city, says customers are relying on restaurants to provide an escape
from ordinary life and give new meaning to the idea of "going out."

"...People spend lots of time in cubicles. They're sick of being in a
sensual void and want to be in a warm, human environment."

* Materials that can be used to can be used to create a softer and
more "at home" atmosphere include ambient lighting, vibrant colors,
old wood, stone, and vintage hardware.

(Read more......_

"Customer satisfaction: Ambience," by Amy Spector. Nation's Restaurant
News. Sept 13, 1999

Customer expectations in a Pub Atmosphere
The following two articles discuss customer expectations of ambience
in a Pub atmosphere:


"Many pub customers talk of the importance they attach to the ambience
of the pubs they visit, and indeed the industry has long recognised
that ambience is a critical factor in attracting customers to the pub.
But what exactly is ambience and how can you improve or change the
ambience of your outlet to attract your target audience?"

"The dictionary defines ambience as "the surrounding atmosphere
characteristic of a particular place" (1). Coors Brewers research has
shown that "atmosphere" is the reason most frequently given by
customers for liking an outlet, it is therefore critical that the
atmosphere you create is attractive to the type of consumers you want
to attract to your outlet" (2).

"An outlet's ambience will be created from a wide variety of factors
that can all be altered to a greater or lesser extent; decoration and
furnishings, staff, customers, service standards, product range, music
and entertainment, lighting etc."

The rest of the article discusses how ambience is affected by issues surrounding:

* seating and decor
* lighting
* music
* availability of non-smoking areas
* the range of products offered
* producing a comfortable atmosphere with a "welcoming" staff. 

Footnotes from article:

(1): Longman Dictionary of the English Language (1984)
(2): Project Dragon (2002)

"Ambience service." The Publican. December 5, 2003


"To understand what is understood by ambience in pubs and bars I asked
my colleagues in the office and the responses came flooding back
including environment, surroundings, size of the room, the amount of
tables, the amount of people in it and music or TV."

"Ambience clearly encompasses all the factors that affect how people
feel when they are in a pub. These range from those that may seem
obvious, such as dècor, lighting and music, to the fundamentals of
successful trading as discussed in this column previously, that is
merchandising, promotions and ranging."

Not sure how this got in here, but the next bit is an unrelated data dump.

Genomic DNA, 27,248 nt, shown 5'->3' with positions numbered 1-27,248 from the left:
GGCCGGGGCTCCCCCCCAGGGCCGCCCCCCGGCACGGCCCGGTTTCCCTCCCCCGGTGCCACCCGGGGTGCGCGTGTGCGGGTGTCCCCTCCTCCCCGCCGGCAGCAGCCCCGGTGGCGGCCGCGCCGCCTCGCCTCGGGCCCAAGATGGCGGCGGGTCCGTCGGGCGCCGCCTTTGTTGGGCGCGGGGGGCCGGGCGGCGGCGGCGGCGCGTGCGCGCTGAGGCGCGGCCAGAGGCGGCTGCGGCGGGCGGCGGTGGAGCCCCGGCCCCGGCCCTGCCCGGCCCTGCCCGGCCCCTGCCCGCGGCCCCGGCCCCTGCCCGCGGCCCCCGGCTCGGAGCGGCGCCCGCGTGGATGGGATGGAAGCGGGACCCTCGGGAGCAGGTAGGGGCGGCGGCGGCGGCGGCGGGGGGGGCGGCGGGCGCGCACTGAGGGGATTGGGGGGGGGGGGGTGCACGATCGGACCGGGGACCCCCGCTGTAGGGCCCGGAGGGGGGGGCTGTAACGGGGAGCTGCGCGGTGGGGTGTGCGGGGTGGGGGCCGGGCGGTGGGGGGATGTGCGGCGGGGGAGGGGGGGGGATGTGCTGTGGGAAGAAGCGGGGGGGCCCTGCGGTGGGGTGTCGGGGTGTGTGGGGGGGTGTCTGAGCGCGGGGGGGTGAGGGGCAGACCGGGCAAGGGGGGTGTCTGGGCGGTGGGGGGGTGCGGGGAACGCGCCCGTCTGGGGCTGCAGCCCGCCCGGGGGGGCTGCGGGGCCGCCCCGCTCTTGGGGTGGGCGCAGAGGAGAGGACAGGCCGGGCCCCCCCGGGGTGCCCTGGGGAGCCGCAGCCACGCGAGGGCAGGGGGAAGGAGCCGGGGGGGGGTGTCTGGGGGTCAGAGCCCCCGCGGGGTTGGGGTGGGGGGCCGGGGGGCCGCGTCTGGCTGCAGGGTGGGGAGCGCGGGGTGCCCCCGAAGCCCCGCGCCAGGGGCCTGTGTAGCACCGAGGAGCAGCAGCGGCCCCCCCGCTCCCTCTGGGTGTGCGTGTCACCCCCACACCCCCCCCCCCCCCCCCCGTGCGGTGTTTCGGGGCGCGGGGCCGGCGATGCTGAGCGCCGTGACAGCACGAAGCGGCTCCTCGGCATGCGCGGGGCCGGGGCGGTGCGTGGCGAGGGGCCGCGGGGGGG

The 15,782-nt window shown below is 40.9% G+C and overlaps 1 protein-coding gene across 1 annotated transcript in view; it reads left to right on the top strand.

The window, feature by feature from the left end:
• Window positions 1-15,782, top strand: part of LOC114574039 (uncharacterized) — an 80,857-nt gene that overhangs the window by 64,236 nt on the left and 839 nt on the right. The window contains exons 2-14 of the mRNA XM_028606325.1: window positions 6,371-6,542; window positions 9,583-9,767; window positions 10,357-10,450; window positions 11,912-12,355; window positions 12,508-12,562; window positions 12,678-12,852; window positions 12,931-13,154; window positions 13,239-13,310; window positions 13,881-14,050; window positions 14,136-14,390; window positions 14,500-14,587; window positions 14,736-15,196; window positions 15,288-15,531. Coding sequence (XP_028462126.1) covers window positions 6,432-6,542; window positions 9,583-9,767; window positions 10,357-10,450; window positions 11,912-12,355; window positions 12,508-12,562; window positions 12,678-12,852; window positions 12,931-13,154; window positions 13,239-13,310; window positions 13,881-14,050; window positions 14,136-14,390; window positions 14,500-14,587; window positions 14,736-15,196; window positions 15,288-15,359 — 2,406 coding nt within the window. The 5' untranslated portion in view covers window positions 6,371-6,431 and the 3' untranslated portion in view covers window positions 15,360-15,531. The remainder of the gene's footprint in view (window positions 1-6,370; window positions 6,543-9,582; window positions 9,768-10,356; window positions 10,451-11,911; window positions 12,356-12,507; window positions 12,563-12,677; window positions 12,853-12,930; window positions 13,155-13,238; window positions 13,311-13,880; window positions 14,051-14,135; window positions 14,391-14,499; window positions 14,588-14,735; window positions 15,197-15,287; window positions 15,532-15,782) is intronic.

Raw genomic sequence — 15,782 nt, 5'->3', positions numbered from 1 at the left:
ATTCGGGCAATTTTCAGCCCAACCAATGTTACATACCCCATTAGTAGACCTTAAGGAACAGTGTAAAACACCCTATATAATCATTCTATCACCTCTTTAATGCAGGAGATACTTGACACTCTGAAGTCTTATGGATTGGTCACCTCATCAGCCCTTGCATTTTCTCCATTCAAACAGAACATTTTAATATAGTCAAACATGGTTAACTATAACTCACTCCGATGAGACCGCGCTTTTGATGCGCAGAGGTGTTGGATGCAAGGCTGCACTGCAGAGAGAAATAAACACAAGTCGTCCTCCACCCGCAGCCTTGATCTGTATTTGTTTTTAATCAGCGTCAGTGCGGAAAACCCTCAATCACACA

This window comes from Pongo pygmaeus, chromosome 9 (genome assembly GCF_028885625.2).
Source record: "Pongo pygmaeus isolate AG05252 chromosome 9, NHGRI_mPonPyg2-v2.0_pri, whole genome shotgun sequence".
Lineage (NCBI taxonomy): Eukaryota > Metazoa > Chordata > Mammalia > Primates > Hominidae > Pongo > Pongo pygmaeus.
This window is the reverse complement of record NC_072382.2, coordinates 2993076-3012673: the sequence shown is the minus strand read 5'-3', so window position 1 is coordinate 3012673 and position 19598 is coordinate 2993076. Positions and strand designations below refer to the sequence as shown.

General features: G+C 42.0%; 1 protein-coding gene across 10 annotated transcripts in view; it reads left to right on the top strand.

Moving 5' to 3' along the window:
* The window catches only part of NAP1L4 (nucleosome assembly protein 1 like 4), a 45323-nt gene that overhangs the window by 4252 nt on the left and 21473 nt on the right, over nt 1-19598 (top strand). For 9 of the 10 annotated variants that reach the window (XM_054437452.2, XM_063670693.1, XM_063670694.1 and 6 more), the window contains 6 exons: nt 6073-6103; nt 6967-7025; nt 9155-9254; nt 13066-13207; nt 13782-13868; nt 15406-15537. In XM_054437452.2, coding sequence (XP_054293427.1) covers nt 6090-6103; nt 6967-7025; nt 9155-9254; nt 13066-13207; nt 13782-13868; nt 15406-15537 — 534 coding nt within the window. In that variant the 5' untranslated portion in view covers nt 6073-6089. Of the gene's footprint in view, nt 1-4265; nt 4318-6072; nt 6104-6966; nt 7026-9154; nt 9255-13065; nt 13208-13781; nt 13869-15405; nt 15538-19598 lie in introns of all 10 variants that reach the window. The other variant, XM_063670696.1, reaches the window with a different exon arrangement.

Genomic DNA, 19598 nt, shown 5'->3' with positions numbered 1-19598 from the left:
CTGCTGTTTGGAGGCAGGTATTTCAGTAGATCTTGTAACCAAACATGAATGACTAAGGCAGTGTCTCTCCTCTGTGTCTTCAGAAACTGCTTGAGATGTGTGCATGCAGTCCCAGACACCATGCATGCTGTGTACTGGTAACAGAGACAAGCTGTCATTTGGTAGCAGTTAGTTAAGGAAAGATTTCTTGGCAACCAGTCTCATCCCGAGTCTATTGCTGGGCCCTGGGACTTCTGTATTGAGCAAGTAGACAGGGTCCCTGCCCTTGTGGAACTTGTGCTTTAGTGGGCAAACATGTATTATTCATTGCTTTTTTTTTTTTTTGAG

"Ambience is a crucial factor in attracting customers to a pub because
it affects how people feel, therefore affecting their overall
experience. Decide upon what type of customers you want to attract.
Find out what is important to these customers. Ask a sample of your
target market about all the criteria that effect ambience:

* Dècor and furnishings
* Staff
* Service standards
* Range (food and drinks)
* Music
* Entertainment
* Lighting

"Make sense of it." The Publican.  December 5, 2003

Customers value interesting design elements
"According to a 1995 survey by the National Restaurant Association, 44
percent of respondents said they liked stimulating and active
restaurant environments....Simply put, the more consumers eat out, the
more sophisticated and demanding they become."

Making a restaurant more inviting through color and space changes
"Zankel hired a new designer, Anna Veyna, who immediately began to
work on the design problems. She changed the colors of the facade and
added a banner to the outside of the restaurant to intrigue people
from a distance. And she and Zankel moved the marble-topped bar to the
front room, pairing it with cushioned banquettes set up in the
windows. "Now, when people walk by, they see a busy, buzzing, happy
scene and they want to be a part of it," says Zankel, who reports that
during the first week after the redesign, Zinzino's sales soared 80
percent higher than the restaurant's previous best week."

Lighting, Seating and Decor are vital
"Both Cooper and Zankel believe that good design can do more than just
draw people to the door. Two years ago, Cooper put Jake's through a
renovation. Although he did not change the idea behind the restaurant,
he added subtle improvements. For example, he upgraded the
restaurant's lighting, adding fixtures made of Italian blown glass
decorated with metal vines and leaves created by a local jewelry
designer, and made improvements to the chairs. "It was amazing how
much the customers appreciated what we were doing," he says. "Our
business jumped by 30 percent."

"Zankel also found that seemingly small details could have a big
effect on his customers. When he redesigned Zinzino, he spent $16,000
just on the lighting. "And even if we had done nothing else, that
would have improved the restaurant 100 percent," he says. "I don't
know if people consciously think, 'I look good in this restaurant,'
but light plays a big role in people's psychology."

"Cooper's renovation of Jake's included the addition of 22 seats.
Careful attention to the feel of the restaurant allowed it to absorb
the extra seats without wrecking the feel of the place for customers.
"If you give people a comfortable chair, high ceilings and a
good-sized table, you can push them together a little more," Cooper

Ambience is not only for the upscale restaurants. Lower-cost
restaurants can create nice atmosphere to draw in a wider spectrum of
"At Ben Pao, for instance, the look is definitely upscale - at the
dining-room entrance, water ripples with a soothing sound down two
granite sculptures designed by artist Eric Orr - but the prices are

"The two Sopraffina Market Caffes located in Chicago definitely fall
into the fast-food category: They are self-service, and half of their
business is carryout, with an average lunch ticket of $5.60. But an
artful design gives the units an appealing ambience. "If you put
tablecloths on the tables, it could be a fine-dining restaurant," says
Sopraffina's designer and architect Mark Knauer."

Customers are becoming more sophisticated in their tastes